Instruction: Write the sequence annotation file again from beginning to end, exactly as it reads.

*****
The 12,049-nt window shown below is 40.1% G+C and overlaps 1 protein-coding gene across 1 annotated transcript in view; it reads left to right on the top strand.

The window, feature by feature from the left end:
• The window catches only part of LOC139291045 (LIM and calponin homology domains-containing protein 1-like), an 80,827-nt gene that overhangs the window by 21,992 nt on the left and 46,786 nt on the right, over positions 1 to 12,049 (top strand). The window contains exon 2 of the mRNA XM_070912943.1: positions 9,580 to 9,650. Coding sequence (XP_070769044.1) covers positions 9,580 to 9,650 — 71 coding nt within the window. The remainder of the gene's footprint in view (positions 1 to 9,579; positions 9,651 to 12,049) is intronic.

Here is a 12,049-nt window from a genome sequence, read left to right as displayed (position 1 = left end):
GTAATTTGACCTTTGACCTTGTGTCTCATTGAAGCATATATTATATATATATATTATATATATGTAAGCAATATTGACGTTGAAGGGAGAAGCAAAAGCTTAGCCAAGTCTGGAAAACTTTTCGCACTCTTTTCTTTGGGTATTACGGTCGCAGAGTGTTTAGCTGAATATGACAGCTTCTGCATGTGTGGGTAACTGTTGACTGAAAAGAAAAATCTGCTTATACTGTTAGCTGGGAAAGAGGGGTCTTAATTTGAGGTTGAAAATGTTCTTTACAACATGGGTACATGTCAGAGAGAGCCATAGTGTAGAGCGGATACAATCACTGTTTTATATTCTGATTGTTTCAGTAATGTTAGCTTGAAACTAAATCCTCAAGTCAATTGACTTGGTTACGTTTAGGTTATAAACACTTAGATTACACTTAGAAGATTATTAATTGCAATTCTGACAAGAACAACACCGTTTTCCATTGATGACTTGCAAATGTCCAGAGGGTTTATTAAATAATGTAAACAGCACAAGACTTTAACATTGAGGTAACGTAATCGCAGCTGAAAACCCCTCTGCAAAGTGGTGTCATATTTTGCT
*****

The 12,049-nt window shown below is 40.1% G+C and overlaps 1 protein-coding gene across 1 annotated transcript in view; it reads left to right on the top strand.

The window, feature by feature from the left end:
• The window catches only part of LOC139291045 (LIM and calponin homology domains-containing protein 1-like), an 80,827-nt gene that overhangs the window by 21,992 nt on the left and 46,786 nt on the right, over positions 1 to 12,049 (top strand). The window contains exon 2 of the mRNA XM_070912943.1: positions 9,580 to 9,650. Coding sequence (XP_070769044.1) covers positions 9,580 to 9,650 — 71 coding nt within the window. The remainder of the gene's footprint in view (positions 1 to 9,579; positions 9,651 to 12,049) is intronic.

Here is a 12,049-nt window from a genome sequence, read left to right as displayed (position 1 = left end):
GTAATTTGACCTTTGACCTTGTGTCTCATTGAAGCATATATTATATATATATATTATATATATGTAAGCAATATTGACGTTGAAGGGAGAAGCAAAAGCTTAGCCAAGTCTGGAAAACTTTTCGCACTCTTTTCTTTGGGTATTACGGTCGCAGAGTGTTTAGCTGAATATGACAGCTTCTGCATGTGTGGGTAACTGTTGACTGAAAAGAAAAATCTGCTTATACTGTTAGCTGGGAAAGAGGGGTCTTAATTTGAGGTTGAAAATGTTCTTTACAACATGGGTACATGTCAGAGAGAGCCATAGTGTAGAGCGGATACAATCACTGTTTTATATTCTGATTGTTTCAGTAATGTTAGCTTGAAACTAAATCCTCAAGTCAATTGACTTGGTTACGTTTAGGTTATAAACACTTAGATTACACTTAGAAGATTATTAATTGCAATTCTGACAAGAACAACACCGTTTTCCATTGATGACTTGCAAATGTCCAGAGGGTTTATTAAATAATGTAAACAGCACAAGACTTTAACATTGAGGTAACGTAATCGCAGCTGAAAACCCCTCTGCAAAGTGGTGTCATATTTTGCT